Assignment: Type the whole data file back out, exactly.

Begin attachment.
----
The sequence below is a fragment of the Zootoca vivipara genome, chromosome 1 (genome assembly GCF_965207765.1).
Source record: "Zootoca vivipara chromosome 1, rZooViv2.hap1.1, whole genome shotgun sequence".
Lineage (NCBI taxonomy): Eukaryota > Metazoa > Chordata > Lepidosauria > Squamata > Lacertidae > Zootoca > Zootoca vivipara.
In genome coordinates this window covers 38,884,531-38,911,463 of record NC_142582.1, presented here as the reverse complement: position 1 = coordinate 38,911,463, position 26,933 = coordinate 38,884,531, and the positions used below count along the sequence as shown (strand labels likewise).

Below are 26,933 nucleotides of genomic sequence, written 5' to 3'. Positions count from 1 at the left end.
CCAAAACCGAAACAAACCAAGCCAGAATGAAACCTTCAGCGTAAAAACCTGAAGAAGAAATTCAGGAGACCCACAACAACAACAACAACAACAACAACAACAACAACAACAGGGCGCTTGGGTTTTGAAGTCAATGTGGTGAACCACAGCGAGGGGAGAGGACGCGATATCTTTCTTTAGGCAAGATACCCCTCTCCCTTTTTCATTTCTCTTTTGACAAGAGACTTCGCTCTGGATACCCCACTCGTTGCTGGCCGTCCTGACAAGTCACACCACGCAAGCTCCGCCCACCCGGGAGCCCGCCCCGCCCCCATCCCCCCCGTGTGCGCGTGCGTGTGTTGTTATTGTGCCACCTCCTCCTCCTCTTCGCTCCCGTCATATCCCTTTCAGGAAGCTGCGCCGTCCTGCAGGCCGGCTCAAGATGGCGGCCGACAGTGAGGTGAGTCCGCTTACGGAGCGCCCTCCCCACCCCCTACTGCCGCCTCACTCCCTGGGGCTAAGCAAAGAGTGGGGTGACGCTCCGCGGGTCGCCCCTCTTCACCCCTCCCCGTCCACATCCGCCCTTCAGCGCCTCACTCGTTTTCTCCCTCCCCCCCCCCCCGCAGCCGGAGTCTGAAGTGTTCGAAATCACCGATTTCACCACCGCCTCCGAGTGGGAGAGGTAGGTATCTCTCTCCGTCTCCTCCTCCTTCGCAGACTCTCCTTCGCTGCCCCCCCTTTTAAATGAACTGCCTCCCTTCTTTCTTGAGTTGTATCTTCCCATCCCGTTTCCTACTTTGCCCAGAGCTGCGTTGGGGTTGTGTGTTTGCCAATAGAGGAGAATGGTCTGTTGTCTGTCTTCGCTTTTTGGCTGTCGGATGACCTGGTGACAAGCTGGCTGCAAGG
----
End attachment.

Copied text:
The sequence below is a fragment of the Zootoca vivipara genome, chromosome 1 (genome assembly GCF_965207765.1).
Source record: "Zootoca vivipara chromosome 1, rZooViv2.hap1.1, whole genome shotgun sequence".
Lineage (NCBI taxonomy): Eukaryota > Metazoa > Chordata > Lepidosauria > Squamata > Lacertidae > Zootoca > Zootoca vivipara.
In genome coordinates this window covers 38,884,531-38,911,463 of record NC_142582.1, presented here as the reverse complement: position 1 = coordinate 38,911,463, position 26,933 = coordinate 38,884,531, and the positions used below count along the sequence as shown (strand labels likewise).

Below are 26,933 nucleotides of genomic sequence, written 5' to 3'. Positions count from 1 at the left end.
CCAAAACCGAAACAAACCAAGCCAGAATGAAACCTTCAGCGTAAAAACCTGAAGAAGAAATTCAGGAGACCCACAACAACAACAACAACAACAACAACAACAACAACAACAGGGCGCTTGGGTTTTGAAGTCAATGTGGTGAACCACAGCGAGGGGAGAGGACGCGATATCTTTCTTTAGGCAAGATACCCCTCTCCCTTTTTCATTTCTCTTTTGACAAGAGACTTCGCTCTGGATACCCCACTCGTTGCTGGCCGTCCTGACAAGTCACACCACGCAAGCTCCGCCCACCCGGGAGCCCGCCCCGCCCCCATCCCCCCCGTGTGCGCGTGCGTGTGTTGTTATTGTGCCACCTCCTCCTCCTCTTCGCTCCCGTCATATCCCTTTCAGGAAGCTGCGCCGTCCTGCAGGCCGGCTCAAGATGGCGGCCGACAGTGAGGTGAGTCCGCTTACGGAGCGCCCTCCCCACCCCCTACTGCCGCCTCACTCCCTGGGGCTAAGCAAAGAGTGGGGTGACGCTCCGCGGGTCGCCCCTCTTCACCCCTCCCCGTCCACATCCGCCCTTCAGCGCCTCACTCGTTTTCTCCCTCCCCCCCCCCCCGCAGCCGGAGTCTGAAGTGTTCGAAATCACCGATTTCACCACCGCCTCCGAGTGGGAGAGGTAGGTATCTCTCTCCGTCTCCTCCTCCTTCGCAGACTCTCCTTCGCTGCCCCCCCTTTTAAATGAACTGCCTCCCTTCTTTCTTGAGTTGTATCTTCCCATCCCGTTTCCTACTTTGCCCAGAGCTGCGTTGGGGTTGTGTGTTTGCCAATAGAGGAGAATGGTCTGTTGTCTGTCTTCGCTTTTTGGCTGTCGGATGACCTGGTGACAAGCTGGCTGCAAGG